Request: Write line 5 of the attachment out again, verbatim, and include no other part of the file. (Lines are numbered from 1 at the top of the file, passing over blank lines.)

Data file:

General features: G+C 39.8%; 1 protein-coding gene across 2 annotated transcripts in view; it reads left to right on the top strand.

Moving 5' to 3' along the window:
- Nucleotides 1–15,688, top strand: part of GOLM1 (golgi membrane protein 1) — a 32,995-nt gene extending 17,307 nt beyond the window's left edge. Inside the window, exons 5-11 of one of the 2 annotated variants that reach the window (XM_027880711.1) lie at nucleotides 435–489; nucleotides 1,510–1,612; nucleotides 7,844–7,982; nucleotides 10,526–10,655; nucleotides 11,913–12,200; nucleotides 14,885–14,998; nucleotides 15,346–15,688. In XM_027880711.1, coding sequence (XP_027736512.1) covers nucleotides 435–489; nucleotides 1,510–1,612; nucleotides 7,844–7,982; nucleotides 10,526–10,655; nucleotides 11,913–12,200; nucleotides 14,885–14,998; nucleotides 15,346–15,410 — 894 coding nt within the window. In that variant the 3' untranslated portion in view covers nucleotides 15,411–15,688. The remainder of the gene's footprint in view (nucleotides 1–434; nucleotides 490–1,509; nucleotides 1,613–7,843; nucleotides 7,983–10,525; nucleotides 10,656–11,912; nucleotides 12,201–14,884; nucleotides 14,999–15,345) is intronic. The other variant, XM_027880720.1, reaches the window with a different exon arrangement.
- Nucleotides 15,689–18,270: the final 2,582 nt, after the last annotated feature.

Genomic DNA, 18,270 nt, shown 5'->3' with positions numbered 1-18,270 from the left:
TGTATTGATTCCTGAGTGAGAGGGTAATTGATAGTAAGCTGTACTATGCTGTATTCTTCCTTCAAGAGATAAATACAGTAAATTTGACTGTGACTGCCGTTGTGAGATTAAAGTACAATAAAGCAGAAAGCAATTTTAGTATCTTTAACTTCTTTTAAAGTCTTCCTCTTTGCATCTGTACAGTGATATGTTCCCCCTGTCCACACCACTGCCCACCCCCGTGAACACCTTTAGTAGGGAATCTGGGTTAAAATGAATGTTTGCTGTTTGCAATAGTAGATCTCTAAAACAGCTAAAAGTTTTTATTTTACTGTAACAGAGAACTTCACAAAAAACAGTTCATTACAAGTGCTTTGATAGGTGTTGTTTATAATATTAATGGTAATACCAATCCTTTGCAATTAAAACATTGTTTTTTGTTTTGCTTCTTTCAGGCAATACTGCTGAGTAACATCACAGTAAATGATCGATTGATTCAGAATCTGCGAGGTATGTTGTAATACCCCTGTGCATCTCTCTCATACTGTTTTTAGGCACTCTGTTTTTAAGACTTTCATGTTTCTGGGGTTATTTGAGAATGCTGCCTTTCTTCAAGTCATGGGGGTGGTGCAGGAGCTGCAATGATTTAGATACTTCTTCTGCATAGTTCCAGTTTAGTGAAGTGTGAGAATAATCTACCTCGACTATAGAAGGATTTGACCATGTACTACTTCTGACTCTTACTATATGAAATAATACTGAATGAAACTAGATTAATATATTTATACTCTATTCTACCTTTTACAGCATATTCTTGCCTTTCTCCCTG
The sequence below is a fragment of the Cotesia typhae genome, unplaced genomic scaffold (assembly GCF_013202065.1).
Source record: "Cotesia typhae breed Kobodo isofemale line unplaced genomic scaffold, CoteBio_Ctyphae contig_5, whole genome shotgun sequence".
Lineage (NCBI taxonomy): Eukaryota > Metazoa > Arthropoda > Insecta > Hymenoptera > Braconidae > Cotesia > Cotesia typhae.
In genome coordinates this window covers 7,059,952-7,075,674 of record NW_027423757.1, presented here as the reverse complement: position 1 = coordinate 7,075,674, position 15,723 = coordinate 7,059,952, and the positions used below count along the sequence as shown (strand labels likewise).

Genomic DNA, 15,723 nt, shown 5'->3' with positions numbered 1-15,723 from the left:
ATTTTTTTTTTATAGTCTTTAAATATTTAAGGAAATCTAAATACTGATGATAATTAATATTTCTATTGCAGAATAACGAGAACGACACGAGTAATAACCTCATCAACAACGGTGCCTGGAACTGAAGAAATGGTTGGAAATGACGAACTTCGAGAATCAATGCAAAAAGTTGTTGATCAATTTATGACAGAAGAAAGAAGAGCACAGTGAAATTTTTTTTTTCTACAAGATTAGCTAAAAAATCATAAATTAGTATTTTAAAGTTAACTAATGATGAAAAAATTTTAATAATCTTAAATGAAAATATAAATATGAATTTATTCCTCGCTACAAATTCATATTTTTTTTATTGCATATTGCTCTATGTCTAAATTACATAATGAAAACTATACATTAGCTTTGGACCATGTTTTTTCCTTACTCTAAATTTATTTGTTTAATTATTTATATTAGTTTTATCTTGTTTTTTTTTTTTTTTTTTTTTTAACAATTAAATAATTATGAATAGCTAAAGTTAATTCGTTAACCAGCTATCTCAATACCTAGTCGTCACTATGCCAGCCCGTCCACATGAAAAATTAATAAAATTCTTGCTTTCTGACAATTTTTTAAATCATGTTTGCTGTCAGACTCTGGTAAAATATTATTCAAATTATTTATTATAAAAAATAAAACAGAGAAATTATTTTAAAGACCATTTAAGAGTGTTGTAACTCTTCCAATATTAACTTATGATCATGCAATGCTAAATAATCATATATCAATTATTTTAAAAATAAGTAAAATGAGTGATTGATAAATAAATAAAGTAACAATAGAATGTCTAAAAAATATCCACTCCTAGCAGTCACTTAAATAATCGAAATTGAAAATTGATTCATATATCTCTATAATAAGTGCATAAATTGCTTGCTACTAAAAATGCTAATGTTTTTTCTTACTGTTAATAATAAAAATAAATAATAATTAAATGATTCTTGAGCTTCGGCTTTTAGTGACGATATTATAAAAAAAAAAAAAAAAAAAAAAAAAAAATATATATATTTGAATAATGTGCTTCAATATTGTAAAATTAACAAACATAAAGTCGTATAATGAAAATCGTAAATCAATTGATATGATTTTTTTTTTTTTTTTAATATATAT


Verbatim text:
Genomic DNA, 18,270 nt, shown 5'->3' with positions numbered 1-18,270 from the left: